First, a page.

Signs of Movement in Congress's Immigration Deadlock

While occupying a prominent place in national news, real movement on immigration reform in Congress has been sparse. The DREAM Act has languished now in legislative limbo for years, and further efforts at comprehensive immigration reform providing a path to citizenship for certain undocumented aliens have seemingly been dead on arrival. However, recent statements by Republican leadership in the House indicated that progress may be possible.

In January 2014, House Speaker John Boehner suggested that the Republican majority may be willing to embrace immigration reform that would allow approximately 11 million illegal immigrants in the United States to obtain legal status and work authorization. The Republicans indicated a willingness to concede legalization and an eventual path to citizenship for individuals who entered the country as children and have continued to live and work here since — often called Dreamers after the unsuccessful DREAM Act that would have granted them legal status. The Republicans would also support legalization, although not citizenship, for older illegal immigrants, provided they fulfill certain requirements:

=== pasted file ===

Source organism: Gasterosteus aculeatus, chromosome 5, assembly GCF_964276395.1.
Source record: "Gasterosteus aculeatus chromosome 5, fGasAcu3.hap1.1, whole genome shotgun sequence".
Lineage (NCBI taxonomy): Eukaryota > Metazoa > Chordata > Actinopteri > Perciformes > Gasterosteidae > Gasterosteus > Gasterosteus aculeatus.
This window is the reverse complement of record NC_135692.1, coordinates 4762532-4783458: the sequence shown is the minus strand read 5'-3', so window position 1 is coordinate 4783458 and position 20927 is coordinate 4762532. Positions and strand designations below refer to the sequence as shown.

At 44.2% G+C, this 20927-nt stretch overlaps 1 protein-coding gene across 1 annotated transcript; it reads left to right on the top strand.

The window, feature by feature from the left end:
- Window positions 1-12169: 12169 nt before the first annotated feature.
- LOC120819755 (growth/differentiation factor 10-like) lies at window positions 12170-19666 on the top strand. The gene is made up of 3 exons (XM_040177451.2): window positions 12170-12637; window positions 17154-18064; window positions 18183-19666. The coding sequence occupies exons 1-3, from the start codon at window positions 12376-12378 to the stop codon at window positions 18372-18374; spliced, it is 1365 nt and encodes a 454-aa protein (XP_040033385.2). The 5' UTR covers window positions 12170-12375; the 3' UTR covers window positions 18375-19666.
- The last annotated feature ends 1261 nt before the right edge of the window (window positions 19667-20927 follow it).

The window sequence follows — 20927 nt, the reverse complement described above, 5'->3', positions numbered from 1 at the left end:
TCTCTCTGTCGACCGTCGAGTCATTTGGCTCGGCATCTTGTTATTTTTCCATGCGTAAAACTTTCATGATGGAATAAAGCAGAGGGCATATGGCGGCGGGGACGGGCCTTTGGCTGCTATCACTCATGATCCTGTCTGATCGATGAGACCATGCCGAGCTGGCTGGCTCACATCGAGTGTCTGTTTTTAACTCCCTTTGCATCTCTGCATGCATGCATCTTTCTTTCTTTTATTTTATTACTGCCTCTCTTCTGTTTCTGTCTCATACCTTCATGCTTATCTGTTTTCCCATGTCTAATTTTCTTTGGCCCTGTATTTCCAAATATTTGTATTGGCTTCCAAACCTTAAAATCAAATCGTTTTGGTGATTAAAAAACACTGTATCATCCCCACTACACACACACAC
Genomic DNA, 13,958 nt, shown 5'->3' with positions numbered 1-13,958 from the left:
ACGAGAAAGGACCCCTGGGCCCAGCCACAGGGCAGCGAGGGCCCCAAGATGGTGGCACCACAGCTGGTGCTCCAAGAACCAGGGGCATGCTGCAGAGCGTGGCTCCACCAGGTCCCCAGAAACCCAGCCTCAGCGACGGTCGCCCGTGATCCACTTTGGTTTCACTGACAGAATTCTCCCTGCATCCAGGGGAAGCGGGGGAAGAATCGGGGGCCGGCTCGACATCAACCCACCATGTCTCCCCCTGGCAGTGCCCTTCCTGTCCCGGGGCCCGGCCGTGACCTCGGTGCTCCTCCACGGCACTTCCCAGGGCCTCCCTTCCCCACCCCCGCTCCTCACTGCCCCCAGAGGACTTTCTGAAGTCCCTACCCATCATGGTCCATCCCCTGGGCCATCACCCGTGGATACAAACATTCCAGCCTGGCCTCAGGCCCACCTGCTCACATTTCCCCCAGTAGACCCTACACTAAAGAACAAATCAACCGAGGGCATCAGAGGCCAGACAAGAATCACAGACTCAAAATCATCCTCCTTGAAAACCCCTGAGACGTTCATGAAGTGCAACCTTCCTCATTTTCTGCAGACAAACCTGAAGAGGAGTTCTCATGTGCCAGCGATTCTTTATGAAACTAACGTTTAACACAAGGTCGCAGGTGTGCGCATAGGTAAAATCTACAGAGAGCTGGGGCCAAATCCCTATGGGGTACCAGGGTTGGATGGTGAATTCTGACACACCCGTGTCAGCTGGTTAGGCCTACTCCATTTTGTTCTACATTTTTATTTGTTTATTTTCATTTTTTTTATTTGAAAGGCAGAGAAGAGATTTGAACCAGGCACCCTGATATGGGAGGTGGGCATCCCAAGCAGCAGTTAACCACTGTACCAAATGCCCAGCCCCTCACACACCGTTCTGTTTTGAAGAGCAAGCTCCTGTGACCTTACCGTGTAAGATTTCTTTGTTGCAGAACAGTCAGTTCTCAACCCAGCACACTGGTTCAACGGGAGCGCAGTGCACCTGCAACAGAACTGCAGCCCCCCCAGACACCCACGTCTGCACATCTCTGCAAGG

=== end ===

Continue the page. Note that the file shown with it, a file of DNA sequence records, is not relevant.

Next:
• They must pay taxes.
  • They must admit to having violated U.S. immigration laws.
  • They must learn English.

Whether these concessions ultimately lead to comprehensive immigration reform remains to be seen. However, it is the brightest ray of light we have seen for some time in the area of much-needed immigration reform.

In the meantime, individuals who are in the country illegally must continue to avail themselves of the limited options available, including deferred action, asylum and other special programs. A knowledgeableLargo immigration attorney can help you understand what options may be available under your particular set of circumstances.

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